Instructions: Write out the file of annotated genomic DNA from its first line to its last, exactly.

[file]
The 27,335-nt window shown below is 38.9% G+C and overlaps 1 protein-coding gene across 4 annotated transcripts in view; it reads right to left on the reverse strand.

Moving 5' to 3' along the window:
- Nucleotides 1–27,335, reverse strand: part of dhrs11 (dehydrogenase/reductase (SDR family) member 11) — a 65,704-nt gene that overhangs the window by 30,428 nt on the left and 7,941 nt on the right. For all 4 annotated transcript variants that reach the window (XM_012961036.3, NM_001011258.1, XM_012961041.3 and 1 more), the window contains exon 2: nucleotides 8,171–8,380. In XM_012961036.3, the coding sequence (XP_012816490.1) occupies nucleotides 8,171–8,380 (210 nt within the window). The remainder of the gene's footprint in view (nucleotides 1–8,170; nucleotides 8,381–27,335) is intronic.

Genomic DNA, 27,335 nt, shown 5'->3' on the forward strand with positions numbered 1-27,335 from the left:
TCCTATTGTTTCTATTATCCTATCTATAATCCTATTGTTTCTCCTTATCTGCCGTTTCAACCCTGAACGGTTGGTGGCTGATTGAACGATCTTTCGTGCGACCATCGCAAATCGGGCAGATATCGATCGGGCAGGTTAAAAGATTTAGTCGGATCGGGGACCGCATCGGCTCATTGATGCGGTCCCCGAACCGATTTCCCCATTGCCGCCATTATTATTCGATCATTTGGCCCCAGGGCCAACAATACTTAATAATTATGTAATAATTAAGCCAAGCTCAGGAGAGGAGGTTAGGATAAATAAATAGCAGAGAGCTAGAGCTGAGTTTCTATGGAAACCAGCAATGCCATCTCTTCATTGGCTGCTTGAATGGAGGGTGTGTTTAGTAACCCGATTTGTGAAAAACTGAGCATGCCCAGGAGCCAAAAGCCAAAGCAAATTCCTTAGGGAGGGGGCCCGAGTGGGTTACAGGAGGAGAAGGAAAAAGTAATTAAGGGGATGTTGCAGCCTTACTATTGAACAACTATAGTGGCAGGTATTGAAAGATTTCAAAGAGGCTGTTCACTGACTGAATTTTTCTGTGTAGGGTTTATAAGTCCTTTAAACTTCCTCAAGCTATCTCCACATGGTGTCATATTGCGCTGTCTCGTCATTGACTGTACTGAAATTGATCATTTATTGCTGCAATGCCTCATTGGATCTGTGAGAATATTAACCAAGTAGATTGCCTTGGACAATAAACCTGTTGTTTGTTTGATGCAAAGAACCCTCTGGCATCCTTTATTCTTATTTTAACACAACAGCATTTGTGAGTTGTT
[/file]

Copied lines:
The 27,335-nt window shown below is 38.9% G+C and overlaps 1 protein-coding gene across 4 annotated transcripts in view; it reads right to left on the reverse strand.

Moving 5' to 3' along the window:
- Nucleotides 1–27,335, reverse strand: part of dhrs11 (dehydrogenase/reductase (SDR family) member 11) — a 65,704-nt gene that overhangs the window by 30,428 nt on the left and 7,941 nt on the right. For all 4 annotated transcript variants that reach the window (XM_012961036.3, NM_001011258.1, XM_012961041.3 and 1 more), the window contains exon 2: nucleotides 8,171–8,380. In XM_012961036.3, the coding sequence (XP_012816490.1) occupies nucleotides 8,171–8,380 (210 nt within the window). The remainder of the gene's footprint in view (nucleotides 1–8,170; nucleotides 8,381–27,335) is intronic.

Genomic DNA, 27,335 nt, shown 5'->3' on the forward strand with positions numbered 1-27,335 from the left:
TCCTATTGTTTCTATTATCCTATCTATAATCCTATTGTTTCTCCTTATCTGCCGTTTCAACCCTGAACGGTTGGTGGCTGATTGAACGATCTTTCGTGCGACCATCGCAAATCGGGCAGATATCGATCGGGCAGGTTAAAAGATTTAGTCGGATCGGGGACCGCATCGGCTCATTGATGCGGTCCCCGAACCGATTTCCCCATTGCCGCCATTATTATTCGATCATTTGGCCCCAGGGCCAACAATACTTAATAATTATGTAATAATTAAGCCAAGCTCAGGAGAGGAGGTTAGGATAAATAAATAGCAGAGAGCTAGAGCTGAGTTTCTATGGAAACCAGCAATGCCATCTCTTCATTGGCTGCTTGAATGGAGGGTGTGTTTAGTAACCCGATTTGTGAAAAACTGAGCATGCCCAGGAGCCAAAAGCCAAAGCAAATTCCTTAGGGAGGGGGCCCGAGTGGGTTACAGGAGGAGAAGGAAAAAGTAATTAAGGGGATGTTGCAGCCTTACTATTGAACAACTATAGTGGCAGGTATTGAAAGATTTCAAAGAGGCTGTTCACTGACTGAATTTTTCTGTGTAGGGTTTATAAGTCCTTTAAACTTCCTCAAGCTATCTCCACATGGTGTCATATTGCGCTGTCTCGTCATTGACTGTACTGAAATTGATCATTTATTGCTGCAATGCCTCATTGGATCTGTGAGAATATTAACCAAGTAGATTGCCTTGGACAATAAACCTGTTGTTTGTTTGATGCAAAGAACCCTCTGGCATCCTTTATTCTTATTTTAACACAACAGCATTTGTGAGTTGTT